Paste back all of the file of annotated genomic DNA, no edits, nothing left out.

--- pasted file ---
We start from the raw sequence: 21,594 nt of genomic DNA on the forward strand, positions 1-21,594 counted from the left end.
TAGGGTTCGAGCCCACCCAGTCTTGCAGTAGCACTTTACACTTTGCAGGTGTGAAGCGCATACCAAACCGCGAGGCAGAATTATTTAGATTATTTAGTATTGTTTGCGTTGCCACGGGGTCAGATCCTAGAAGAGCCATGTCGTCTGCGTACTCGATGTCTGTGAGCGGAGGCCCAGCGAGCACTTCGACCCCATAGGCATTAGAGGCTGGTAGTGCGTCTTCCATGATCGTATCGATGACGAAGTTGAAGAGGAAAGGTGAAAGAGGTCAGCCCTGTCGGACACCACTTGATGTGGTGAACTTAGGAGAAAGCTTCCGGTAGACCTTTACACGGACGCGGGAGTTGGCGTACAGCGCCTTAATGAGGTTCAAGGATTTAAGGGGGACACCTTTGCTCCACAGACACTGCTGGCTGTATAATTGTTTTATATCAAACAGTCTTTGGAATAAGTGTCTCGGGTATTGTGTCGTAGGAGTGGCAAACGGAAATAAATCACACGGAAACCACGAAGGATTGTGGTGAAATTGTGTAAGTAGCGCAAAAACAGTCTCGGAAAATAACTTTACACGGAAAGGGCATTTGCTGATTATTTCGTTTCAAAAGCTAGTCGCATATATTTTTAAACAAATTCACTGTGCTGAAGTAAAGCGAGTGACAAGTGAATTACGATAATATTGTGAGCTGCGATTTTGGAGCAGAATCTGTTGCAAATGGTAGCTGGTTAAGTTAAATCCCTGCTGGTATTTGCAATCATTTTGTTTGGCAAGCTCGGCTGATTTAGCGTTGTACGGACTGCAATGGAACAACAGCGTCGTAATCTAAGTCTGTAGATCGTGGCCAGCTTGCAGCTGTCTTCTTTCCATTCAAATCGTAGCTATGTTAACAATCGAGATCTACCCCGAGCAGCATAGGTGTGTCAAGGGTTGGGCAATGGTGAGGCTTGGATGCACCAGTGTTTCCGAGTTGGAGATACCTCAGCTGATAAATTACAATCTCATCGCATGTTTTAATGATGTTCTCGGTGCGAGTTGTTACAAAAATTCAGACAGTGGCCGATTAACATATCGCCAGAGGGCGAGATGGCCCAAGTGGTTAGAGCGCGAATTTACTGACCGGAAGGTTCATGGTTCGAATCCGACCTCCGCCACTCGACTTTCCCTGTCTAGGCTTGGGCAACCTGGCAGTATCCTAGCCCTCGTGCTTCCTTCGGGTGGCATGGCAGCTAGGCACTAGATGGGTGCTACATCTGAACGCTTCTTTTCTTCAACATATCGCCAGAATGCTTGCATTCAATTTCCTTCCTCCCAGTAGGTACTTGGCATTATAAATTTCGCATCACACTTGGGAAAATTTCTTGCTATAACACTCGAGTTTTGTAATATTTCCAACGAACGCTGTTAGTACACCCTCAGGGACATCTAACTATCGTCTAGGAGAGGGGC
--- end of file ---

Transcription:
We start from the raw sequence: 21,594 nt of genomic DNA on the forward strand, positions 1-21,594 counted from the left end.
TAGGGTTCGAGCCCACCCAGTCTTGCAGTAGCACTTTACACTTTGCAGGTGTGAAGCGCATACCAAACCGCGAGGCAGAATTATTTAGATTATTTAGTATTGTTTGCGTTGCCACGGGGTCAGATCCTAGAAGAGCCATGTCGTCTGCGTACTCGATGTCTGTGAGCGGAGGCCCAGCGAGCACTTCGACCCCATAGGCATTAGAGGCTGGTAGTGCGTCTTCCATGATCGTATCGATGACGAAGTTGAAGAGGAAAGGTGAAAGAGGTCAGCCCTGTCGGACACCACTTGATGTGGTGAACTTAGGAGAAAGCTTCCGGTAGACCTTTACACGGACGCGGGAGTTGGCGTACAGCGCCTTAATGAGGTTCAAGGATTTAAGGGGGACACCTTTGCTCCACAGACACTGCTGGCTGTATAATTGTTTTATATCAAACAGTCTTTGGAATAAGTGTCTCGGGTATTGTGTCGTAGGAGTGGCAAACGGAAATAAATCACACGGAAACCACGAAGGATTGTGGTGAAATTGTGTAAGTAGCGCAAAAACAGTCTCGGAAAATAACTTTACACGGAAAGGGCATTTGCTGATTATTTCGTTTCAAAAGCTAGTCGCATATATTTTTAAACAAATTCACTGTGCTGAAGTAAAGCGAGTGACAAGTGAATTACGATAATATTGTGAGCTGCGATTTTGGAGCAGAATCTGTTGCAAATGGTAGCTGGTTAAGTTAAATCCCTGCTGGTATTTGCAATCATTTTGTTTGGCAAGCTCGGCTGATTTAGCGTTGTACGGACTGCAATGGAACAACAGCGTCGTAATCTAAGTCTGTAGATCGTGGCCAGCTTGCAGCTGTCTTCTTTCCATTCAAATCGTAGCTATGTTAACAATCGAGATCTACCCCGAGCAGCATAGGTGTGTCAAGGGTTGGGCAATGGTGAGGCTTGGATGCACCAGTGTTTCCGAGTTGGAGATACCTCAGCTGATAAATTACAATCTCATCGCATGTTTTAATGATGTTCTCGGTGCGAGTTGTTACAAAAATTCAGACAGTGGCCGATTAACATATCGCCAGAGGGCGAGATGGCCCAAGTGGTTAGAGCGCGAATTTACTGACCGGAAGGTTCATGGTTCGAATCCGACCTCCGCCACTCGACTTTCCCTGTCTAGGCTTGGGCAACCTGGCAGTATCCTAGCCCTCGTGCTTCCTTCGGGTGGCATGGCAGCTAGGCACTAGATGGGTGCTACATCTGAACGCTTCTTTTCTTCAACATATCGCCAGAATGCTTGCATTCAATTTCCTTCCTCCCAGTAGGTACTTGGCATTATAAATTTCGCATCACACTTGGGAAAATTTCTTGCTATAACACTCGAGTTTTGTAATATTTCCAACGAACGCTGTTAGTACACCCTCAGGGACATCTAACTATCGTCTAGGAGAGGGGC